On Saturday March 12th, the city of Chicago dyed its river green to celebrate a few days ahead of St. Patrick’s Day (March 17th). It is a tradition that served to kick off the celebrations where thousands of people attended the parades scheduled for the occasion, in a year in which the pandemic will give more room for normality. The dyeing of the river waters was carried out by two boats that poured more than 50 tons of green dye that takes several hours to reach the desired shade.
The city also held its traditional parade, which is one of the largest and oldest in the country, starting at 12:15 p.m. Security officers checked all bags and purses, according to parade organizers. No coolers, alcohol, open beverages, Camelback backpacks and personal water bottles were allowed along the route.
The parade was canceled the last two years due to concerns about the coronavirus pandemic. In 2021, Chicago Mayor Lori Lightfoot dyed the river green in a surprise move the morning of what would have been the parade. The theme of the 2022 Chicago St. Patrick’s Day Parade will be “Honoring Chicagoland’s Essential Workers,” organizers announced.
According to the tourist site Choose Chicago, the history of St. Patrick’s day in Chicago goes back more than 175 years. Now a longstanding tradition, Chicago’s Irish parade was first held in 1843 and became an official city event in the 1950s. The dyeing of the Chicago River was added in 1962, quickly becoming one of Chicago’s most famous events.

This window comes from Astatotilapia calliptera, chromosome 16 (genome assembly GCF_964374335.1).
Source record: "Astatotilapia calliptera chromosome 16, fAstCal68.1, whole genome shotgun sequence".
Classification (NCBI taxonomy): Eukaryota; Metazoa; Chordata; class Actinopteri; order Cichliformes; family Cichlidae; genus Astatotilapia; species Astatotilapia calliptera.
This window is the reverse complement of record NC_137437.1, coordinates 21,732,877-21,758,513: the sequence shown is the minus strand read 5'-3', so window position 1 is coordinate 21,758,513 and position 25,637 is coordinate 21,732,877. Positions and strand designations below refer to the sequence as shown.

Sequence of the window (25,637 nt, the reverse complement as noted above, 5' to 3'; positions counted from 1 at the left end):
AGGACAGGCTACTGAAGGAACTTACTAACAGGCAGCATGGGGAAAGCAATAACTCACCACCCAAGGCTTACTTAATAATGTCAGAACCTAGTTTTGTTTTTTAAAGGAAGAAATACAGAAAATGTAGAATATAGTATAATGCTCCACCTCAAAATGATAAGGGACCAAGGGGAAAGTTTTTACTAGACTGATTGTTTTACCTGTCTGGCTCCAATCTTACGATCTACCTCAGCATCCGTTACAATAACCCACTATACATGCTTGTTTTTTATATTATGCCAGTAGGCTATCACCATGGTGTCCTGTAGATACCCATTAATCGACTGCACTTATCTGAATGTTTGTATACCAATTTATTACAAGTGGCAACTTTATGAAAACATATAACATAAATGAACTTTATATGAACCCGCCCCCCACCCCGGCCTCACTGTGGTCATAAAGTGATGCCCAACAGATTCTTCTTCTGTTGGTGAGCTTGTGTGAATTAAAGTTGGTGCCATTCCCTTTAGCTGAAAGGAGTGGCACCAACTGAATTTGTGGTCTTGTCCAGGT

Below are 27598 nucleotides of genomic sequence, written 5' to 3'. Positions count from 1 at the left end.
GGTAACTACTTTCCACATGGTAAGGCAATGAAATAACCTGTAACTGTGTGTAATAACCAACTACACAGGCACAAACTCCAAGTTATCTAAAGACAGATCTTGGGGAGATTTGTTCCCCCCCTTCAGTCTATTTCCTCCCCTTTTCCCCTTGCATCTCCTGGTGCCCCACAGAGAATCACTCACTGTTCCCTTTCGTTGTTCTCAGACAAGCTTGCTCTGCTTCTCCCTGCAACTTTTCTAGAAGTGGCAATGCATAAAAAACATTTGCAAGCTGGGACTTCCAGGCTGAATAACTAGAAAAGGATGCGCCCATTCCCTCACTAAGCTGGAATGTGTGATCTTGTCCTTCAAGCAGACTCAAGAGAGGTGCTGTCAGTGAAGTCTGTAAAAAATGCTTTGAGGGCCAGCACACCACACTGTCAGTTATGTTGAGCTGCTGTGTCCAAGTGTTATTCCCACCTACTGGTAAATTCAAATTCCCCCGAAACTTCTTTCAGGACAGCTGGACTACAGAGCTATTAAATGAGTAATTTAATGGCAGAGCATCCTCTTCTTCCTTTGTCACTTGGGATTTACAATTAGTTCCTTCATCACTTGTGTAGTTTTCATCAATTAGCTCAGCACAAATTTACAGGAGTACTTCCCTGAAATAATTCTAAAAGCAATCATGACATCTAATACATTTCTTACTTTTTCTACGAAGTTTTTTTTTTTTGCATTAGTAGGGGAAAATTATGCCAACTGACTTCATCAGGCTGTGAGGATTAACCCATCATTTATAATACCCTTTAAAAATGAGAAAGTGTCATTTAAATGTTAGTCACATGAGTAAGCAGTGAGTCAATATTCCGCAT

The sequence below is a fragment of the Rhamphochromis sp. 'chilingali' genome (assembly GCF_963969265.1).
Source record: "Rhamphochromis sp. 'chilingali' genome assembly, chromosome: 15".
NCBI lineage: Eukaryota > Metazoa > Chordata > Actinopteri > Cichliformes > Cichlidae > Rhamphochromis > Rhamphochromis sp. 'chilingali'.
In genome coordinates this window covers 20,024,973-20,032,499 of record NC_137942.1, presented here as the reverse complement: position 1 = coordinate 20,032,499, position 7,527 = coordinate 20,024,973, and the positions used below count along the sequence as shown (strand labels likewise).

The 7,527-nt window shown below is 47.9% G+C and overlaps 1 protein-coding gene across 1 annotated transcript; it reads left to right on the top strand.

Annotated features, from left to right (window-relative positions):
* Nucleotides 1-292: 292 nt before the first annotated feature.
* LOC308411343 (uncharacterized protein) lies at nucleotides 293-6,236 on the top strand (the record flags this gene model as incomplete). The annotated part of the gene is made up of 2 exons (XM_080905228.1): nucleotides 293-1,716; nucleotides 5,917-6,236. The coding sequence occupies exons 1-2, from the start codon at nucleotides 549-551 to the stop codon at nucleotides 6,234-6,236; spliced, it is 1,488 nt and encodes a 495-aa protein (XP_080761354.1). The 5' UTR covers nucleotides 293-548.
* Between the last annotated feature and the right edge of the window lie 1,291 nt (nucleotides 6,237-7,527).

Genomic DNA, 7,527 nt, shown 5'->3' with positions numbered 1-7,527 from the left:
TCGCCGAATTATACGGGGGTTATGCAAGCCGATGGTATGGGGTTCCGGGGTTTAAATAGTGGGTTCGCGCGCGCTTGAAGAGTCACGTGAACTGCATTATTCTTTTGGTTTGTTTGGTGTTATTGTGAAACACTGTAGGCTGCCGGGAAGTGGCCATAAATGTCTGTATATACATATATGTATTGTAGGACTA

Along with the downtown festivities, Chicago’s proud Irish heritage is also on full display in our neighborhoods — from Beverly (a traditionally Irish enclave) to the Irish American Heritage Center near Albany Park.
The Chicago River dyeing is one of the most unique St. Patrick’s Day celebrations in the world. Typically held the Saturday before St. Patrick’s Day (the same day as the downtown parade), this bucket-list event is a beloved tradition that dates back over half a century.
The first time the Chicago River was dyed green was in 1962, thanks to a suggestion from the local plumbers union. That first river dyeing turned the waters green for nearly a month — nowadays, the color only lasts for a few hours. The plumbers union still holds the river-dyeing honors today, and their environmentally friendly dye formula remains a closely kept secret.